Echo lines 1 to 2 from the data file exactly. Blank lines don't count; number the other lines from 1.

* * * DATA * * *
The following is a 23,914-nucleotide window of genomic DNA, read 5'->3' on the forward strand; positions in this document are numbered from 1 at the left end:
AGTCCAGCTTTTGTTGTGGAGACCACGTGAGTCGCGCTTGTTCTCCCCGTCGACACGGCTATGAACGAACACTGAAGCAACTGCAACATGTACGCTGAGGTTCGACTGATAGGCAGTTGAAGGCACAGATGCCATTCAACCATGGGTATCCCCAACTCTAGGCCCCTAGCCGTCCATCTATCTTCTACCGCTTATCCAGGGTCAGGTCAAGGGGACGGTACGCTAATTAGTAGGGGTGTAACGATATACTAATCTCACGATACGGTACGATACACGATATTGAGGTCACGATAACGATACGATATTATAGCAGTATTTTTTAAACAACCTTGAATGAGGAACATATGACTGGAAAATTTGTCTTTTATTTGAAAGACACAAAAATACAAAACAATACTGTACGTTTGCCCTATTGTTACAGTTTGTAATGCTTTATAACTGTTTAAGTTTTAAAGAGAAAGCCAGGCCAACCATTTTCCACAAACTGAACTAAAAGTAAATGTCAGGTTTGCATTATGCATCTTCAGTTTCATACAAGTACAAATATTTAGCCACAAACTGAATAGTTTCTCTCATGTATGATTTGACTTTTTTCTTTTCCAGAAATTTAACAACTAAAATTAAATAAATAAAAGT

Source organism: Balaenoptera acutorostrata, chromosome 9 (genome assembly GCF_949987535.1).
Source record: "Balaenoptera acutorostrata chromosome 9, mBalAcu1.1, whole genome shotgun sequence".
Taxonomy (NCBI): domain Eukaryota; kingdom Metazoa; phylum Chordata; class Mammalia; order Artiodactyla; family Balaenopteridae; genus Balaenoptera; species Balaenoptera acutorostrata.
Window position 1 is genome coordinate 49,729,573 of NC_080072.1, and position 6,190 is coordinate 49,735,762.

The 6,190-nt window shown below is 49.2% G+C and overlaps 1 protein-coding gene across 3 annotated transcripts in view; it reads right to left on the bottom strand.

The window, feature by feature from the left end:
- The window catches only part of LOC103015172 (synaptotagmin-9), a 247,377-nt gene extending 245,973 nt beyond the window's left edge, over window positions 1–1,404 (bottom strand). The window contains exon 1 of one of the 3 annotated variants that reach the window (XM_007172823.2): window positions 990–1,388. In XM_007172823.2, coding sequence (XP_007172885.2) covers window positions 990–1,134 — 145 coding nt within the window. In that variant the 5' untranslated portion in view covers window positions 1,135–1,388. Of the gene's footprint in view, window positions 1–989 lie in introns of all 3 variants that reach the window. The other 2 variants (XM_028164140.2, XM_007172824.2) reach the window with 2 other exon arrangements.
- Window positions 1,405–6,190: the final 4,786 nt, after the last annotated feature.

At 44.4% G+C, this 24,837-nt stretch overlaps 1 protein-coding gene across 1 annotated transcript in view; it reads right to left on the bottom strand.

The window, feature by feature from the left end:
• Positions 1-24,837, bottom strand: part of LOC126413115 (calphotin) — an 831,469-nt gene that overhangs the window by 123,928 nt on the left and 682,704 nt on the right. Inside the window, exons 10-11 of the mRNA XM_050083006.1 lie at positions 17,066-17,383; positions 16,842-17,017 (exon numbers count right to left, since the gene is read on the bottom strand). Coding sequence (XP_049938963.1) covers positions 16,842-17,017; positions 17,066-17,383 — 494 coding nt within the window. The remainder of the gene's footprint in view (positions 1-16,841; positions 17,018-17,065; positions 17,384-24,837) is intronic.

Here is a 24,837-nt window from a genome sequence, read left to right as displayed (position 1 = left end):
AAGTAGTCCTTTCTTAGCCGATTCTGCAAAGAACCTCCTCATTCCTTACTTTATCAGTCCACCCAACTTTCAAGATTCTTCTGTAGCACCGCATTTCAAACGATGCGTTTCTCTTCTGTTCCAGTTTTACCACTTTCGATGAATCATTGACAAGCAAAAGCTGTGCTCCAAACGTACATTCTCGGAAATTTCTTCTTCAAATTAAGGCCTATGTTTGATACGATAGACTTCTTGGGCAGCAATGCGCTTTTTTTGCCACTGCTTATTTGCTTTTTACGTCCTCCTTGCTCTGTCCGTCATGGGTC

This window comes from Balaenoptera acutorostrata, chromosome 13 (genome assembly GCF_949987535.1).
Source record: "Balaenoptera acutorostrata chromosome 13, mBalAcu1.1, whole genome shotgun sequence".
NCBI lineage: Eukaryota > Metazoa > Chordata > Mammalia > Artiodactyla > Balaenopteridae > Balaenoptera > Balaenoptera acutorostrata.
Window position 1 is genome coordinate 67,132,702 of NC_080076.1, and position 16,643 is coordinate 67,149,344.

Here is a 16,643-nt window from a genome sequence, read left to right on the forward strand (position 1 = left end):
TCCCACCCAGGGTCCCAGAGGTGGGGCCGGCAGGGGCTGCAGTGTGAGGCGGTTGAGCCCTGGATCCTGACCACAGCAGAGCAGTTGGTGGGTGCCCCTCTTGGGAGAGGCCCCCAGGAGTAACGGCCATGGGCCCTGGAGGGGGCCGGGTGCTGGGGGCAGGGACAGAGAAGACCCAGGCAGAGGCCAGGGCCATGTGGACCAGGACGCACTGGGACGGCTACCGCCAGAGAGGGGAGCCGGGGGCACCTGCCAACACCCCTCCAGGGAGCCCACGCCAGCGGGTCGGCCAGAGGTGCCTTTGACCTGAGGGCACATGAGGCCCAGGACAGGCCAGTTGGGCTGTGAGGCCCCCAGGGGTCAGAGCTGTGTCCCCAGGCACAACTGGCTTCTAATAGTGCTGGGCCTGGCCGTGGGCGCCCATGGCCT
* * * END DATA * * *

The following is a 23,914-nucleotide window of genomic DNA, read 5'->3' on the forward strand; positions in this document are numbered from 1 at the left end:
AGTCCAGCTTTTGTTGTGGAGACCACGTGAGTCGCGCTTGTTCTCCCCGTCGACACGGCTATGAACGAACACTGAAGCAACTGCAACATGTACGCTGAGGTTCGACTGATAGGCAGTTGAAGGCACAGATGCCATTCAACCATGGGTATCCCCAACTCTAGGCCCCTAGCCGTCCATCTATCTTCTACCGCTTATCCAGGGTCAGGTCAAGGGGACGGTACGCTAATTAGTAGGGGTGTAACGATATACTAATCTCACGATACGGTACGATACACGATATTGAGGTCACGATAACGATACGATATTATAGCAGTATTTTTTAAACAACCTTGAATGAGGAACATATGACTGGAAAATTTGTCTTTTATTTGAAAGACACAAAAATACAAAACAATACTGTACGTTTGCCCTATTGTTACAGTTTGTAATGCTTTATAACTGTTTAAGTTTTAAAGAGAAAGCCAGGCCAACCATTTTCCACAAACTGAACTAAAAGTAAATGTCAGGTTTGCATTATGCATCTTCAGTTTCATACAAGTACAAATATTTAGCCACAAACTGAATAGTTTCTCTCATGTATGATTTGACTTTTTTCTTTTCCAGAAATTTAACAACTAAAATTAAATAAATAAAAGT